Signs in obituaries

While the virus was killing scores of people in Raleigh, Winston-Salem, Charlotte, Wilmington and Fayetteville, the front pages of North Carolina newspapers were dominated by reports of American troops launching a bloody offensive in the Meuse-Argonne sector of the Western Front — leavened by flu stories only on occasion.

As a result, the telltales of the pandemic’s lethal assault in North Carolina are buried in the funeral notices of the society pages or relegated to inside stories that invariably emphasized the rosy belief of public officials who claimed the worst had passed.

Even this muted coverage is stark and sobering. Roxboro had more than 600 flu cases by Oct. 8, 1918, and 13 funerals for flu victims on a single Monday.

There were 32 flu deaths in Durham by Oct. 17; 36 deaths in Raleigh by Oct. 15, including at least five N.C. State students. Raleigh’s death toll rose to 82 by Oct. 21 and 100 by Oct. 24, with a canvass of 3,561 homes revealing 1,380 flu cases.
In one house, canvassers found the body of a man whose wife was recovering in bed from the birth of their 4-day-old child, unable to find anybody to prepare her husband’s corpse for burial. The dead in Raleigh included James E. Moore, 22, an engineer on the Seaboard Air Line railroad, and C.W. Robbins, a student at Shaw University — like Wright of Wilmington, young victims who were the preferred demographic of this pandemic.

“We’ve almost forgotten the horror of the war in the seriousness of the influenza epidemic,” wrote Ray Tillinghast in a letter archived at Duke University and written to her cousin Carrie, a young Fayetteville woman who was serving as a nurse in France with the American Expeditionary Force. “The country has never known anything like it.”

The death toll of the Spanish flu pandemic is staggering, even by the crude statistical measures of the time. It was enough to carve a dozen years off America’s average life expectancy; enough to cause North Carolina’s 1918 influenza death rate to leap to a level 20 times higher than 1917.

Consider this: More Americans died during the Spanish flu pandemic than were killed in battle during all of America’s wars — from the Revolutionary War through the Civil War, both World Wars and the current conflict in Iraq.

And during World War I, 80 percent as many soldiers and sailors died of flu and pneumonia as those who died in combat, historians say. Military flu victims died by the thousands — in troop ships crossing the Atlantic and base camps in France.

But training camps in America were the real killing ground for this ruthless virus. Tents and hastily constructed barracks were overcrowded with soldiers and sailors who shuttled across the country before shipping out to France as part of an unprecedented, worldwide migration of millions driven by the demands of war.

This was an ancient precursor to the global transportation network that spans the globe today and would guarantee the wildfire spread of a future pandemic.

Worse than war

The pandemic’s onslaught fostered fear and isolation, wrote Samuel Lewis Morgan, pastor of First Baptist Church in hard-hit Henderson when the pandemic struck.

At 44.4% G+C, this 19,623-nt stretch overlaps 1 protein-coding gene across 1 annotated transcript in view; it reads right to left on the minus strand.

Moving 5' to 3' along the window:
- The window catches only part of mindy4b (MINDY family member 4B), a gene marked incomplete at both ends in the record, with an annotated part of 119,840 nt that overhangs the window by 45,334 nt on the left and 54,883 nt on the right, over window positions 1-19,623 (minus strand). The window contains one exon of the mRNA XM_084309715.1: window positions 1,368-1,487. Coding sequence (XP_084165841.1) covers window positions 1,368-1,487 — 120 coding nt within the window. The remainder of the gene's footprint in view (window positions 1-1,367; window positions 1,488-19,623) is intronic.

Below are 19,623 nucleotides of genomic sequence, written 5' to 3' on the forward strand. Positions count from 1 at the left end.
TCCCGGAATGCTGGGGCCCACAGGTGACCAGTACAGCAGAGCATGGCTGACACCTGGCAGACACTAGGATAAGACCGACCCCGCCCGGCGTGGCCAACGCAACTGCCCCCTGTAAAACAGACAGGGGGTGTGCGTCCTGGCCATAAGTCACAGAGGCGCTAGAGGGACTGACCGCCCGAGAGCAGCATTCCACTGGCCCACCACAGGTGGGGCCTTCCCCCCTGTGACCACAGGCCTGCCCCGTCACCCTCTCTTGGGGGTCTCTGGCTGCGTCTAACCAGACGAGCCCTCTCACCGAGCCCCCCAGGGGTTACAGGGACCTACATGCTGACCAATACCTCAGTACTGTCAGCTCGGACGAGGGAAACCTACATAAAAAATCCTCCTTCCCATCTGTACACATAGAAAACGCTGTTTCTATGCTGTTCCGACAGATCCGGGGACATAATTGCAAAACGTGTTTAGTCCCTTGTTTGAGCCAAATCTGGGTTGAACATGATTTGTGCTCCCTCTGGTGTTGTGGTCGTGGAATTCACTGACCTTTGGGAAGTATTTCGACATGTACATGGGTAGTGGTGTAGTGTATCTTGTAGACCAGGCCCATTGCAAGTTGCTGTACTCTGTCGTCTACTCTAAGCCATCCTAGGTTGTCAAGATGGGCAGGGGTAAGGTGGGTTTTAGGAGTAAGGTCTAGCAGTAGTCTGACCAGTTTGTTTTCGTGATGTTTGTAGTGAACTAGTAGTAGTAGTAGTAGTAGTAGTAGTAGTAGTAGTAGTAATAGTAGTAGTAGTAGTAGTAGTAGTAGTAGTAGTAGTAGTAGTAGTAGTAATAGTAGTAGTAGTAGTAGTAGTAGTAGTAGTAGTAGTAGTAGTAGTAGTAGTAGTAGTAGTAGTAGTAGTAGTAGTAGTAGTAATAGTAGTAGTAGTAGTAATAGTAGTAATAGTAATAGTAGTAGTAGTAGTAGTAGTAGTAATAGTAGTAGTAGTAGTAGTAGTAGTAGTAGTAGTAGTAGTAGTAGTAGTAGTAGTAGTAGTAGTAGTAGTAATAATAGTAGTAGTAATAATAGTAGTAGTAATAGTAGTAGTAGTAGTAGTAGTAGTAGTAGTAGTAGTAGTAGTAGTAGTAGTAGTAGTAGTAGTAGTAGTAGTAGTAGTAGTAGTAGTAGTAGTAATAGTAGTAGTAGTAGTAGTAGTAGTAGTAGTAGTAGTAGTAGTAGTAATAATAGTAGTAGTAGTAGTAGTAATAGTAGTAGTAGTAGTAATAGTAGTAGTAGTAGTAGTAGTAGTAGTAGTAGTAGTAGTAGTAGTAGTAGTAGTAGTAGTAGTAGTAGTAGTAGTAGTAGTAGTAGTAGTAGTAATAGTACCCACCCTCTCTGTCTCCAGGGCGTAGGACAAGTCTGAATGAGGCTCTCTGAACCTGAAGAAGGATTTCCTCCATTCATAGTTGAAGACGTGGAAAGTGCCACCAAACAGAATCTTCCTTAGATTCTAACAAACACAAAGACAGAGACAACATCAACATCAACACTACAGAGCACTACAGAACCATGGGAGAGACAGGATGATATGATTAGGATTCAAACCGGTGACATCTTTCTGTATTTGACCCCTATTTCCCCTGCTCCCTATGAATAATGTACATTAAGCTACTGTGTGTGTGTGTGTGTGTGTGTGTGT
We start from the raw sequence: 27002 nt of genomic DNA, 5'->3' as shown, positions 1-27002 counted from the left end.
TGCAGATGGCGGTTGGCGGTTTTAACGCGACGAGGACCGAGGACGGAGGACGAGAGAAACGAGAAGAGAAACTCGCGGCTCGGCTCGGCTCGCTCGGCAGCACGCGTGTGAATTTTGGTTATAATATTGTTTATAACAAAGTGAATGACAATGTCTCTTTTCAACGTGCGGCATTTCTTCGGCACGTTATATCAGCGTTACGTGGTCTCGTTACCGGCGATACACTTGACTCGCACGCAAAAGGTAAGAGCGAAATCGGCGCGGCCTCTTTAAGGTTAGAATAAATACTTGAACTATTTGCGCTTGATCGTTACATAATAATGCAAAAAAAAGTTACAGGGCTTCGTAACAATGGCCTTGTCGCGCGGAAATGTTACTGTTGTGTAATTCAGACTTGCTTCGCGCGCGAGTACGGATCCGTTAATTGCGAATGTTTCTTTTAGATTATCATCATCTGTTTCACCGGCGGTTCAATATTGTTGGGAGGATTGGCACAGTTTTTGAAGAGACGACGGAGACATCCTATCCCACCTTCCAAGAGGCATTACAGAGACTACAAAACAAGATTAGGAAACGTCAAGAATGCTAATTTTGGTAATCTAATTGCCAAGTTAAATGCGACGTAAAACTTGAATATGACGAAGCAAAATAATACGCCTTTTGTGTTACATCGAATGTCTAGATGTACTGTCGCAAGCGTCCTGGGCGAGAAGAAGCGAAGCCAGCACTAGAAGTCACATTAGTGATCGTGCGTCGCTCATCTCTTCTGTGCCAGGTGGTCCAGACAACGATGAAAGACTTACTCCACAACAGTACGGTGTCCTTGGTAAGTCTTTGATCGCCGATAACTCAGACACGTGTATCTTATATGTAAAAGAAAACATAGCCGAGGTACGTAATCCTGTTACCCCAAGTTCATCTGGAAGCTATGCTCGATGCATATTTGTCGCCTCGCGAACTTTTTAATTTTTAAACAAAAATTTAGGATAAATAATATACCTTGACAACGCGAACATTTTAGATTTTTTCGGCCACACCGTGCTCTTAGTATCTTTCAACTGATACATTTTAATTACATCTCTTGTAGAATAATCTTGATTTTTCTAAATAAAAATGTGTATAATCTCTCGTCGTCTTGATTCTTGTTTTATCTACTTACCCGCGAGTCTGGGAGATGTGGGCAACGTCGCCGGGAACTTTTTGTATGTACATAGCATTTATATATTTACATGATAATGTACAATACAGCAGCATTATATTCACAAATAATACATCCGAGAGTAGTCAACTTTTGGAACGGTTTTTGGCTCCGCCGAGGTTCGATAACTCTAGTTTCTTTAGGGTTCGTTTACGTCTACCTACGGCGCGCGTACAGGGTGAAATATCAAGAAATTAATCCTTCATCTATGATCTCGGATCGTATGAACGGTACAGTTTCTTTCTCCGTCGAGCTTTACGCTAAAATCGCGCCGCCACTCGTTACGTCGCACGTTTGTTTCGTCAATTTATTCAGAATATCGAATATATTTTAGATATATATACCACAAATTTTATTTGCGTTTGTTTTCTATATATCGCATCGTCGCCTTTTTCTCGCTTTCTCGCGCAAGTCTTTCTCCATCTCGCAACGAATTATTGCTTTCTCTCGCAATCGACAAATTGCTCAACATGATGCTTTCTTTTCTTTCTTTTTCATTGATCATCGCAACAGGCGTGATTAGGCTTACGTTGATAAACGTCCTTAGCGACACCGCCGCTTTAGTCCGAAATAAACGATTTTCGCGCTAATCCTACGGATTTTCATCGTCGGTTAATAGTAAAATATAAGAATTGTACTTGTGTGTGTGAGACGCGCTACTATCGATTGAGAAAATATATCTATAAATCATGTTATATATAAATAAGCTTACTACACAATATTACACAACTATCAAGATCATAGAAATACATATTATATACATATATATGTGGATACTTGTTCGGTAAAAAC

“The disease struck terror everywhere. … Soon I learned the tragic loneliness of the people,” Morgan wrote in memoirs archived at UNC-Chapel Hill.

Morgan, who also led churches in Creedmoor, Smithfield, Lillington and Ramseur during a 38-year career, tried to combat this isolation by visiting members of his church before they or their loved ones became gravely ill.

But the flu struck him down and doctors ordered him confined to his bed, isolated from the rest of his family. Only his wife, Isabelle, could enter the room — and only if she wore a mask.

He listened to the church bells of Henderson celebrating the Nov. 11 end of World War I from his sickbed.

“The epidemic I remember with more horror than the war,” Morgan wrote. “It killed some lovely people and pillars in the churches.”

For Leon Spencer, who now lives in Raleigh at Whitaker Glen, the killing horror of the pandemic is captured in a farmboy’s memory of his parents naming the dead, the dying and the suddenly stricken.

In the five autumn weeks that marked the worldwide outbreak’s deadliest peak, Spencer and his siblings listened to a daily toll of friends and neighbors so routine, yet overwhelming, his parents forgot to shield their children from the unrelenting reality.

Spencer’s grandmother, Mary Smith Spencer, died of pneumonia in March 1918 after a bout with the flu, a likely victim of the pandemic’s relatively mild first wave.
But at a time when death seemed like the commonplace passage of fall into winter, Spencer remembers his grandmother’s passing because her burial took place on his father’s birthday — not as a blood-close reminder of a global health catastrophe.

For Spencer, still sharp and active after more than a century of life, the pandemic he lived through in his teens was a time of shuttered churches and schools, a town doctor on the run from dawn until midnight and the names of the suddenly departed passed between his parents.

“There were a lot of people getting sick and my parents would talk about people dying,” Spencer said. “That lingers with me. I didn’t know them all personally, but I knew they were young.”

Just as young as Mabel Allen Boyd